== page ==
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Fighter Jets for Ukraine?

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Things are moving forward rapidly on the transfer of fighter aircraft to Ukraine.

A contingent of military officials is quietly pushing the Pentagon to approve sending F-16 fighter jets to Ukraine to help the country defend itself from Russian missile and drone attacks, according to three people with knowledge of the discussions.

Ukraine has kept American-made F-16s on its weapons wish list since the Russian invasion last year. But Washington and Kyiv have viewed artillery, armor and ground-based air defense systems as more urgent needs as Ukraine seeks to protect civilian infrastructure and claw back ground occupied by Russian forces.

The Ukrainians are expecting to get new fighters:

With the country under continuing sporadic missile and drone barrages, like the one yesterday, Ignat acknowledged that the work to create the airfield network for new fighters cannot be done “as well as it could have been done in peacetime.”

Ignat did not offer any details about where or how many airfields are in the pipeline, or what kind of work needed to be done.

But any improvements likely involve upgrading the quality of operating areas and possibly lengthening runways. Ukraine’s Soviet-designed tactical jets were built to operate in conditions that can be considered positively austere when compared to their Western counterparts. The bases they operate from reflect this flexibility. too. As for the aircraft, they have sturdier landing gear, mud guards on their nose wheels, in some cases even intake doors that protect the aircraft from ingesting damaging debris during taxiing. Most Western designs are made to operate from much more pristine surfaces that are meticulously cleared of even small pieces of debris. So if Ukraine wants Western fighters, it needs infrastructure that meets their operational needs.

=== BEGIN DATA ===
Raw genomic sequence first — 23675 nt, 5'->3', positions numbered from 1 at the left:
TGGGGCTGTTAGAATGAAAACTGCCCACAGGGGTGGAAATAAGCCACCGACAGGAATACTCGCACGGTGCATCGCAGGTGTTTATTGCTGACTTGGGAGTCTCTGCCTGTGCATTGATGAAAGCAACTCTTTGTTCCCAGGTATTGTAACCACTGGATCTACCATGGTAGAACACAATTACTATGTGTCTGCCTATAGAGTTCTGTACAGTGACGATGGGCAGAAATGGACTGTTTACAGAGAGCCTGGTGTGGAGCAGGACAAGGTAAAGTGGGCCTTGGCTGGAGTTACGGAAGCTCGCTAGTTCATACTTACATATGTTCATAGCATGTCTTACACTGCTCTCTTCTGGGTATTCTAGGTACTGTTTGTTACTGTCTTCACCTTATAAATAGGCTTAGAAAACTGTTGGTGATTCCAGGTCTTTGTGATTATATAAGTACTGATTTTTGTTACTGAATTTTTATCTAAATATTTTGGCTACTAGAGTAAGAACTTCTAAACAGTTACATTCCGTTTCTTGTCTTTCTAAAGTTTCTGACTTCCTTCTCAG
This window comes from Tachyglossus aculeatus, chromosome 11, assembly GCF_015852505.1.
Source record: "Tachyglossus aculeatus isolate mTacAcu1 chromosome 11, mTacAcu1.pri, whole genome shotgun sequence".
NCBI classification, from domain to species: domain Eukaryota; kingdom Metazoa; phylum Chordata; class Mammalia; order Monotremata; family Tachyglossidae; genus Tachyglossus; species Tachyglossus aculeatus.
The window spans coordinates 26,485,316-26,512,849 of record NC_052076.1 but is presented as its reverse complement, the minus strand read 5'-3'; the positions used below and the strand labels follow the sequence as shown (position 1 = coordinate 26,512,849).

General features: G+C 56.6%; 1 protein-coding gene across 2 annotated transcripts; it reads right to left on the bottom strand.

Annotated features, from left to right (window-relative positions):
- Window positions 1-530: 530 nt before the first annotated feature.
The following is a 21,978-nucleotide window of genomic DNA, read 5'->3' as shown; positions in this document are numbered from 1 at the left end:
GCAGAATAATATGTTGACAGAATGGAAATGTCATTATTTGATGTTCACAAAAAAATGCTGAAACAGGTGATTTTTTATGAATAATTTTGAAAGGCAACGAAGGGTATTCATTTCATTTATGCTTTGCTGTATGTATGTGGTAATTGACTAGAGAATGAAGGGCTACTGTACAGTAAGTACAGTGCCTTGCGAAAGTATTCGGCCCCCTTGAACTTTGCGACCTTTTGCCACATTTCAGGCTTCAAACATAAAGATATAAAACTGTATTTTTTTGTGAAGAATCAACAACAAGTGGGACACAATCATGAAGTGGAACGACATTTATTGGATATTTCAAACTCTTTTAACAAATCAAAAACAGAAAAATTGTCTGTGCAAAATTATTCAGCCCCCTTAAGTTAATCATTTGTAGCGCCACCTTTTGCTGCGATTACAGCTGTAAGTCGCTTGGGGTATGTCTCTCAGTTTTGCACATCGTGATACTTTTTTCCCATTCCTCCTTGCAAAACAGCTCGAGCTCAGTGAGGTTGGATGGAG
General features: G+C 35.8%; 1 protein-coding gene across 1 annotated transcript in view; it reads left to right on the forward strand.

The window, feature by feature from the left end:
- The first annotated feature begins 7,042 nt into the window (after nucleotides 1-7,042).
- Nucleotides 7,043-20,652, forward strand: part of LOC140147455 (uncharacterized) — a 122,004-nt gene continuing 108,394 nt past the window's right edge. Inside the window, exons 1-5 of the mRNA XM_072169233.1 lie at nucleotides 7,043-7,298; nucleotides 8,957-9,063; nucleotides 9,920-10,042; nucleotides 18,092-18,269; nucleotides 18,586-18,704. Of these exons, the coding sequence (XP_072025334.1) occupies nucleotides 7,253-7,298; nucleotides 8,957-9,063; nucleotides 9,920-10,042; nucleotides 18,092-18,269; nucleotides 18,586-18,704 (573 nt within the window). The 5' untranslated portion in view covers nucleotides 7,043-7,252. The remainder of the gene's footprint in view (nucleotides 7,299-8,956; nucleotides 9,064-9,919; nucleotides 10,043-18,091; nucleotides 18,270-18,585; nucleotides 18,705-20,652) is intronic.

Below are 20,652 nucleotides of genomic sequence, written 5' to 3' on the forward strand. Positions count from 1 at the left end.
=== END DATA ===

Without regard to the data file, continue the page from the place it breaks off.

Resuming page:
France seems open to the idea as well.

A French government official confirmed that unnamed Eastern European countries and Denmark were also possible candidates to provide fighter jets to Ukraine, while a Ukrainian Air Force spokesman says that a transfer of advanced Rafale multirole fighter jets is on the table.

Speaking today, Thomas Gassilloud, chairman of the National Assembly’s National Defense and Armed Forces Committee, said that the French government could agree to supply Ukraine with the fighter jets that it so badly wants.

“Regarding deliveries [of fighter jets] to Ukraine, we must study requests on a case-by-case basis and leave all the doors open,” Gassilloud said, after talks in London with British counterparts, including U.K. Defense Minister Ben Wallace.

I really don’t know whether the thinking here is that Western fighters can help Ukraine win the war (they can, although as with the main battle tanks there are no wonder weapons), or that they can ensure that Russia understands that the war will continue indefinitely and that it cannot expect to improve the technological balance of weaponry on the battlefield. With respect to the latter new fighters will definitely improve Ukraine’s prospects for controlling its airspace, although given the density of Russian anti-aircraft weaponry over the front it’ll be hard to turn that into offensive muscle. With regard to the latter the Ukrainian Air Force in six months will be light years more lethal than it was at the beginning of the war, with no comparable improvement on the Russian side. Either way it’s good news. It will be interesting to watch the dynamic among the producers of the candidate aircraft (F-16, F/A-18, Eurofighter Typhoon, Rafale, Gripen) shift from caution about transfers to enthusiastic competition for a chance to display their wares in combat.

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